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    • UnderDawg

      A Few Simple Rules   05/22/2017

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Icedtea

From Bad to Worse for the MODs

51 posts in this topic

More likely the millions of euros spent already and the need for few more after the flop.

 

Plus a very reduced fleet, 2 at the moment? Hard to attract sponsers.

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Sad that the MOD 70 idea wasn't able to come to fruition before the financial crisis to take over on the ashes of ORMA.

 

The class seems to be in a death spiral now with the original "world tour" race calender scraped and no clear alternative. Only seven of the originally planned 10-12 boats built. Two boats lacking budgets (Ravussin Desjoyeaux), two boats damaged (Spindrift Paprec), one boat in the US (Orion) which seems destined to race there and only there.

 

I don't see how they are going to get their head out of the water, without a fleet you can't setup a race calendar and without a race calendar you can't attract people to invest in a fleet.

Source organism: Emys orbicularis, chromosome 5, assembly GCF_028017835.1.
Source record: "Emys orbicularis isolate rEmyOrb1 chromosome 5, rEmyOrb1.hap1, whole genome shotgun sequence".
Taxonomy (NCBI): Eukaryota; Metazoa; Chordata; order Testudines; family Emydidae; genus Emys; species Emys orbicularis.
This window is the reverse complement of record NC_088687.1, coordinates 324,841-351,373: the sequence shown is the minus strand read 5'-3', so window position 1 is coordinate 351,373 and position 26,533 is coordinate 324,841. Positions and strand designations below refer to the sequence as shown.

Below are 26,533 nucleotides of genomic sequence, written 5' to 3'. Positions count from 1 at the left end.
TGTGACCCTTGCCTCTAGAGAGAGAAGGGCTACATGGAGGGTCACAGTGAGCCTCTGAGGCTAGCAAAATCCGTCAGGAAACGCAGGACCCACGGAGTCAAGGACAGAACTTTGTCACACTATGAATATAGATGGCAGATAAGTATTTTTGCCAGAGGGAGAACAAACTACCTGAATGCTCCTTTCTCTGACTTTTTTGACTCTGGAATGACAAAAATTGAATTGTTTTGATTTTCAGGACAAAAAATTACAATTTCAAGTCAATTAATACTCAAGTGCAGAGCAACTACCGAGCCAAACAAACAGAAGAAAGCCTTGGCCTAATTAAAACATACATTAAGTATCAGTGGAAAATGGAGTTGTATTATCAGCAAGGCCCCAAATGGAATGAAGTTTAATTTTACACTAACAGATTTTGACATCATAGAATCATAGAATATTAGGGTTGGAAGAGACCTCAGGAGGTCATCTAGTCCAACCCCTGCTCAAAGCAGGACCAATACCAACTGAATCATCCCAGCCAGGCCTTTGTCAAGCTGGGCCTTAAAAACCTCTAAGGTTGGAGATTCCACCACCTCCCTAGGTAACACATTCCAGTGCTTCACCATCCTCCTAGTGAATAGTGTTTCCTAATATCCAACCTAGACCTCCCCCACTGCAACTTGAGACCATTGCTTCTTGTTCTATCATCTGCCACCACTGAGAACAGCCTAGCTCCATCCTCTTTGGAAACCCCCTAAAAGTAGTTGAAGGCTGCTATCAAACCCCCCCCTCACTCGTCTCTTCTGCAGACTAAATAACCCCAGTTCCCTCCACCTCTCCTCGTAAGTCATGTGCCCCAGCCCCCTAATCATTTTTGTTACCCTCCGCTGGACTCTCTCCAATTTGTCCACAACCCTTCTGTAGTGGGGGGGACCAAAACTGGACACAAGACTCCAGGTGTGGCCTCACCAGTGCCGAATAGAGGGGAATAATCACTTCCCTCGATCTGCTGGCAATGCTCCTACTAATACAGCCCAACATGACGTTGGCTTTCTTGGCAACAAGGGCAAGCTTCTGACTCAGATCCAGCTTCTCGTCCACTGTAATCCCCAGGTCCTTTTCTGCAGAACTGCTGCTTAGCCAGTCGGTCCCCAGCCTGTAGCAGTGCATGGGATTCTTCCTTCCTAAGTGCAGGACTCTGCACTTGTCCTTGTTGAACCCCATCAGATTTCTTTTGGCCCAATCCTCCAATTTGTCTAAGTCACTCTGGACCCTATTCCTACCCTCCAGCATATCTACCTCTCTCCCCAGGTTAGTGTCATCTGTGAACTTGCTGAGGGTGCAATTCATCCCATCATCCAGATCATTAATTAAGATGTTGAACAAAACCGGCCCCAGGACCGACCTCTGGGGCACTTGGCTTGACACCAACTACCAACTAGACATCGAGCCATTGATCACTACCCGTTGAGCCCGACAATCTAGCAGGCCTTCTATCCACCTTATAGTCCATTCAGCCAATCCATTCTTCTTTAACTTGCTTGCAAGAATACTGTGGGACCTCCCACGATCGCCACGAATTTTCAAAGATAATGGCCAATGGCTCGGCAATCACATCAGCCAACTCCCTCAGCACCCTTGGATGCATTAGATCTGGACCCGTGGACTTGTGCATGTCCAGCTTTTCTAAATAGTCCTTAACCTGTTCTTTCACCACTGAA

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Sad that the MOD 70 idea wasn't able to come to fruition before the financial crisis to take over on the ashes of ORMA.

 

The class seems to be in a death spiral now with the original "world tour" race calender scraped and no clear alternative. Only seven of the originally planned 10-12 boats built. Two boats lacking budgets (Ravussin Desjoyeaux), two boats damaged (Spindrift Paprec), one boat in the US (Orion) which seems destined to race there and only there.

 

I don't see how they are going to get their head out of the water, without a fleet you can't setup a race calendar and without a race calendar you can't attract people to invest in a fleet.

One of the other boats in France, which is not in your list, is also reputedly at the end of its career.

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Sad that the MOD 70 idea wasn't able to come to fruition before the financial crisis to take over on the ashes of ORMA.

 

The class seems to be in a death spiral now with the original "world tour" race calender scraped and no clear alternative. Only seven of the originally planned 10-12 boats built. Two boats lacking budgets (Ravussin Desjoyeaux), two boats damaged (Spindrift Paprec), one boat in the US (Orion) which seems destined to race there and only there.

 

I don't see how they are going to get their head out of the water, without a fleet you can't setup a race calendar and without a race calendar you can't attract people to invest in a fleet.